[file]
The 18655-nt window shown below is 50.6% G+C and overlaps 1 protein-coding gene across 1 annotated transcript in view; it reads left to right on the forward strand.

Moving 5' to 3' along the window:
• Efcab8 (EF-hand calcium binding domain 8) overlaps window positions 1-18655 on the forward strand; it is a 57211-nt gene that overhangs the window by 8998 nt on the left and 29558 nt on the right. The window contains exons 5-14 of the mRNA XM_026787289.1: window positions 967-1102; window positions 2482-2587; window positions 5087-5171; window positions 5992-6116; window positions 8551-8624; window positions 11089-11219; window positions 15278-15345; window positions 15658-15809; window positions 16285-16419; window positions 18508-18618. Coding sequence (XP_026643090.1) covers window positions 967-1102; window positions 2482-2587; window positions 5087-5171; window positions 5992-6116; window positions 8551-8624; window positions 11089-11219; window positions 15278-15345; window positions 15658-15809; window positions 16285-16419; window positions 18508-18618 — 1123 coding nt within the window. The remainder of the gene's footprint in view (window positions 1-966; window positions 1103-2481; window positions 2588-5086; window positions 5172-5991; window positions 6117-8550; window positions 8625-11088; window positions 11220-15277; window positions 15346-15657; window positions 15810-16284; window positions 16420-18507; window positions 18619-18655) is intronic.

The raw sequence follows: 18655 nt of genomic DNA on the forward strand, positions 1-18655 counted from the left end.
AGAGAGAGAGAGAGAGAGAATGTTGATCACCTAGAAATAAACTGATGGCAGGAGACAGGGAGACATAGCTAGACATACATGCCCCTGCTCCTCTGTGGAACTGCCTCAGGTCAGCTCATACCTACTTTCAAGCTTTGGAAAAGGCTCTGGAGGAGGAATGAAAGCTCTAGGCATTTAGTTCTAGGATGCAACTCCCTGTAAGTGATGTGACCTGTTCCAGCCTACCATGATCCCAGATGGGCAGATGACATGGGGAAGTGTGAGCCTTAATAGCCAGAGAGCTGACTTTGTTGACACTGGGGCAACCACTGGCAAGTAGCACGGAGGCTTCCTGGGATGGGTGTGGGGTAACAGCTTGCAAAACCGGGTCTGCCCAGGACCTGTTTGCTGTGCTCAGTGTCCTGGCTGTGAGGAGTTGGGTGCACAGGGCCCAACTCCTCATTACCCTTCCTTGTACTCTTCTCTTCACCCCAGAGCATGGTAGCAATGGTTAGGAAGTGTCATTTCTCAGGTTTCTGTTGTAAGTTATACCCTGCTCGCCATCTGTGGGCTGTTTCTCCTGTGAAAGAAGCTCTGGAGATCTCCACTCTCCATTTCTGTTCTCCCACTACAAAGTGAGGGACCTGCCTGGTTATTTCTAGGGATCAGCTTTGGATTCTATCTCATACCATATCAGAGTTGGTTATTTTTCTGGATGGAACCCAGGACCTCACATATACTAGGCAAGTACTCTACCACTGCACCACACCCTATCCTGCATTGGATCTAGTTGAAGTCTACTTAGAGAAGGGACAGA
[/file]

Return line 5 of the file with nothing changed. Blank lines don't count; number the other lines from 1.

AGAGAGAGAGAGAGAGAGAATGTTGATCACCTAGAAATAAACTGATGGCAGGAGACAGGGAGACATAGCTAGACATACATGCCCCTGCTCCTCTGTGGAACTGCCTCAGGTCAGCTCATACCTACTTTCAAGCTTTGGAAAAGGCTCTGGAGGAGGAATGAAAGCTCTAGGCATTTAGTTCTAGGATGCAACTCCCTGTAAGTGATGTGACCTGTTCCAGCCTACCATGATCCCAGATGGGCAGATGACATGGGGAAGTGTGAGCCTTAATAGCCAGAGAGCTGACTTTGTTGACACTGGGGCAACCACTGGCAAGTAGCACGGAGGCTTCCTGGGATGGGTGTGGGGTAACAGCTTGCAAAACCGGGTCTGCCCAGGACCTGTTTGCTGTGCTCAGTGTCCTGGCTGTGAGGAGTTGGGTGCACAGGGCCCAACTCCTCATTACCCTTCCTTGTACTCTTCTCTTCACCCCAGAGCATGGTAGCAATGGTTAGGAAGTGTCATTTCTCAGGTTTCTGTTGTAAGTTATACCCTGCTCGCCATCTGTGGGCTGTTTCTCCTGTGAAAGAAGCTCTGGAGATCTCCACTCTCCATTTCTGTTCTCCCACTACAAAGTGAGGGACCTGCCTGGTTATTTCTAGGGATCAGCTTTGGATTCTATCTCATACCATATCAGAGTTGGTTATTTTTCTGGATGGAACCCAGGACCTCACATATACTAGGCAAGTACTCTACCACTGCACCACACCCTATCCTGCATTGGATCTAGTTGAAGTCTACTTAGAGAAGGGACAGA